In regards to skills, the role in itself is heavily reliant on a high work ethic, strong organisational proficiency, working with people empathetically to achieve goals, creative/assertive thinking to develop and execute new ideas within the community, confident communication skills, and a passion for QA/service providing.
Describe a normal day. What do you do?
At a high-level, a normal day means arriving at 8am – an hour before the test teams – to ensure all projects are briefed and prepared for the day. With up to 35 projects a day, and many to plan, our inboxes and Skype instances are pretty hectic and contribute a considerable amount to my day. Beyond that, there are calls with existing clients to discuss new requirements, calls with potential clients to discuss our services and philosophy, visits out of office to client studios when arranged, internal meetings relating to management, operations, IT, online presence, projects, and everything else in between, writing proposals and amending test phase approaches, spending time with the test teams to see how they’re getting on throughout their day and, before I know it, it’s 6pm! Also, I do enjoy the occasional Nandos for lunch, and playing some Ping Pong, Pool, or FIFA during other lunches.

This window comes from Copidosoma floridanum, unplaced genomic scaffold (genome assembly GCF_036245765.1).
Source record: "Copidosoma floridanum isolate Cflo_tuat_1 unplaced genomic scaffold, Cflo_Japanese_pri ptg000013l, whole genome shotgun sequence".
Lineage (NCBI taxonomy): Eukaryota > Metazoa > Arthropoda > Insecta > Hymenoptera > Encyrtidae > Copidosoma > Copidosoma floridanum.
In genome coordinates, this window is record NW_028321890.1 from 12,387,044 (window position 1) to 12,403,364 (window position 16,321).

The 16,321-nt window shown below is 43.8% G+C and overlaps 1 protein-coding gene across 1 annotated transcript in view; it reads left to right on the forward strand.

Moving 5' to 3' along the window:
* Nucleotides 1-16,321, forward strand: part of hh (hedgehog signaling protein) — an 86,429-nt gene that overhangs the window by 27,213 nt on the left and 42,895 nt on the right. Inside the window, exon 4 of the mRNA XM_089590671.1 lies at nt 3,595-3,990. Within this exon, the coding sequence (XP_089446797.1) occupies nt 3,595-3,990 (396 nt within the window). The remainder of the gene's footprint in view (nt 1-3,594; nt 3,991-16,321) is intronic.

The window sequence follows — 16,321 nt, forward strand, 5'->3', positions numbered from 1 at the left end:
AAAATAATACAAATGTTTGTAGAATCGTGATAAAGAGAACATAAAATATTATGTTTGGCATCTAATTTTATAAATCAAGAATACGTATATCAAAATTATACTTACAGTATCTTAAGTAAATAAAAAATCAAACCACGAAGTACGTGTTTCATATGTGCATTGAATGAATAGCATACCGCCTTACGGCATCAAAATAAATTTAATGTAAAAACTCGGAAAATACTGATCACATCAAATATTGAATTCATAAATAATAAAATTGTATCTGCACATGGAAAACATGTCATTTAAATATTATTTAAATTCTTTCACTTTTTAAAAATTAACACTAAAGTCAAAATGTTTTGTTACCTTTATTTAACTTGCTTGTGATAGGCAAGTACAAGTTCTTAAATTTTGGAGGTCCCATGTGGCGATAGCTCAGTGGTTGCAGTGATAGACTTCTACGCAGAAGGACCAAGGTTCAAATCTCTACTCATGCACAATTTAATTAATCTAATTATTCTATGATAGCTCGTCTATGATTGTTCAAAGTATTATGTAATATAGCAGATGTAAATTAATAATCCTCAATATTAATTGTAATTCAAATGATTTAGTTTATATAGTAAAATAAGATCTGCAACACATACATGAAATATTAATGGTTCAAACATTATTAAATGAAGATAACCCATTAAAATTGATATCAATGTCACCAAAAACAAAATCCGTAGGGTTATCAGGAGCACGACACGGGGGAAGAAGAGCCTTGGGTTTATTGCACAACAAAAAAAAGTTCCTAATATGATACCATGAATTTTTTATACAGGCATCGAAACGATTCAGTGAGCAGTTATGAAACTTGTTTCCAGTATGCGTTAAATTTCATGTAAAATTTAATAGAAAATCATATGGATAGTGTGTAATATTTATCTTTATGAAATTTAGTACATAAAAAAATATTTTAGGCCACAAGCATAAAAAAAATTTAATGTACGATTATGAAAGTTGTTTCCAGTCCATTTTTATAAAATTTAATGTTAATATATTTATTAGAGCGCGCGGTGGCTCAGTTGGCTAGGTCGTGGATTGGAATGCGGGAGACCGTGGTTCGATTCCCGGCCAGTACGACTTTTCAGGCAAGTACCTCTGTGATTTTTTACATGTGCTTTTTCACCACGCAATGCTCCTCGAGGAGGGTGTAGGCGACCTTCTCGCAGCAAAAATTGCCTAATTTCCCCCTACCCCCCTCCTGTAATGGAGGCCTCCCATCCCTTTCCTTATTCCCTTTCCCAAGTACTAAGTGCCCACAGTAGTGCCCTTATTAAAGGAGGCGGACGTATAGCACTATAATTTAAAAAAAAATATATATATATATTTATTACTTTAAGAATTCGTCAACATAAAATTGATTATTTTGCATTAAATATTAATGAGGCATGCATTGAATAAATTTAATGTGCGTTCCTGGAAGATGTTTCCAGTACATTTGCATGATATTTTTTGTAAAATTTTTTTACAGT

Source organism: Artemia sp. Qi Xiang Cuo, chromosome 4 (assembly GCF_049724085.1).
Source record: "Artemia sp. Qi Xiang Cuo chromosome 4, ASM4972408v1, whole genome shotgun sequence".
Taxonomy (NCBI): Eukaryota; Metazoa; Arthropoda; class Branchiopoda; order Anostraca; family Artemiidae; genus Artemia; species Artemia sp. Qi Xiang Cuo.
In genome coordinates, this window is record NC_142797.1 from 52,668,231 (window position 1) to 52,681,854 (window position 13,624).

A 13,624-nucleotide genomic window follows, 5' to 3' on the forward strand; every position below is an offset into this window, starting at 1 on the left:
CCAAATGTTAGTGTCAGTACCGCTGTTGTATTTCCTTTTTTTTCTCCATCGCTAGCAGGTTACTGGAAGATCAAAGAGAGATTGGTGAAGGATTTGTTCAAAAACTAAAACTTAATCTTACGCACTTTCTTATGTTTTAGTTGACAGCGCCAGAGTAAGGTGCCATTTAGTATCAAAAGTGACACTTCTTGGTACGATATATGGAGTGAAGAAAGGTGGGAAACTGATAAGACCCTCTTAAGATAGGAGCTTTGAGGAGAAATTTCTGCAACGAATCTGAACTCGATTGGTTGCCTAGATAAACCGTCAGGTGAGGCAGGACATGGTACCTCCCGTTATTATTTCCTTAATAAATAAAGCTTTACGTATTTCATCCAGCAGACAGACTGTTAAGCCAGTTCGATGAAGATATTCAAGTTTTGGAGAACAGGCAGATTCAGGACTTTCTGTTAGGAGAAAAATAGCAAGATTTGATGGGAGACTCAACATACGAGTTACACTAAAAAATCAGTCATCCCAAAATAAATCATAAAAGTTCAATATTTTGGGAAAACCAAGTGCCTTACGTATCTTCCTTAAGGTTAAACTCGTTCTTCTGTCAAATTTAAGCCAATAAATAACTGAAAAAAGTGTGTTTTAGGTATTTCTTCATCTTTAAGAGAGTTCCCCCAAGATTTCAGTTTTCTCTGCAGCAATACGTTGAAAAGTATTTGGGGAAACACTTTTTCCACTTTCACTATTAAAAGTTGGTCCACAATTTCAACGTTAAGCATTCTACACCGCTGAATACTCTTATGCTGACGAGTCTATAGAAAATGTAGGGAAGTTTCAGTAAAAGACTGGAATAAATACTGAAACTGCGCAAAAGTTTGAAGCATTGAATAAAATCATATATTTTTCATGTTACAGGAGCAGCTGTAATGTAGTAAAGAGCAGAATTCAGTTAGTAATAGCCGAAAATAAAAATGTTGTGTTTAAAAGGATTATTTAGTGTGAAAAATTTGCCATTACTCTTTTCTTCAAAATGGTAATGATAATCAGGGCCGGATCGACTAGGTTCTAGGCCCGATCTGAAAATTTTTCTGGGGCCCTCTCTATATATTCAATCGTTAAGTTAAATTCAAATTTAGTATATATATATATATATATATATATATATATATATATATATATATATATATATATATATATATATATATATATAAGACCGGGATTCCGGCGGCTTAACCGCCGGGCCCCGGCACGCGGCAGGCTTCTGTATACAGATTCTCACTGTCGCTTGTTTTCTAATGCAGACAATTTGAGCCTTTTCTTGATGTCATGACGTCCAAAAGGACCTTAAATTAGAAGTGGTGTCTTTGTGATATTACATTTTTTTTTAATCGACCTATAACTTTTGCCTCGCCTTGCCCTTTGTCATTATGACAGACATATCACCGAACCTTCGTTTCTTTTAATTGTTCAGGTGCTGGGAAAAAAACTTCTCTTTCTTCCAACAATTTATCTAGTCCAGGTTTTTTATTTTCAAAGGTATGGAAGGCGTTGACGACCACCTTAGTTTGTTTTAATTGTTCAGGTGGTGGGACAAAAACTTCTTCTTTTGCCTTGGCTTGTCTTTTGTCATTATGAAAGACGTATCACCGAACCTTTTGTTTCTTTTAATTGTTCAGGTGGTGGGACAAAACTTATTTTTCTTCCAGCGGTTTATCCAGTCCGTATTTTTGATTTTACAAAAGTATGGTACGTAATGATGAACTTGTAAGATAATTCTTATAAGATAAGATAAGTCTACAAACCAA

What are the best and worst parts of your role?
The best parts… Well, firstly, as a service provider, satisfying so many great clients and working on such diverse and amazing products is an incredibly fulfilling aspect of the role. Our business is heavily reliant on repeat work and word-of-mouth recommendations. So this is certainly rewarding and great validation of the company’s hard work. Beyond that, working with so many talented colleagues for an unbelievably wonderful company, contributing to the evolution of ideas/operations/direction of said company, and looking forward to each day of work is also some of the best parts. Personally, as well, travelling to industry shows is a great opportunity. Meeting like-minded, enthusiastic, and talented developers/businesses always refreshes the inspiration tank. Plus, exploring new locations is a wonderful perk.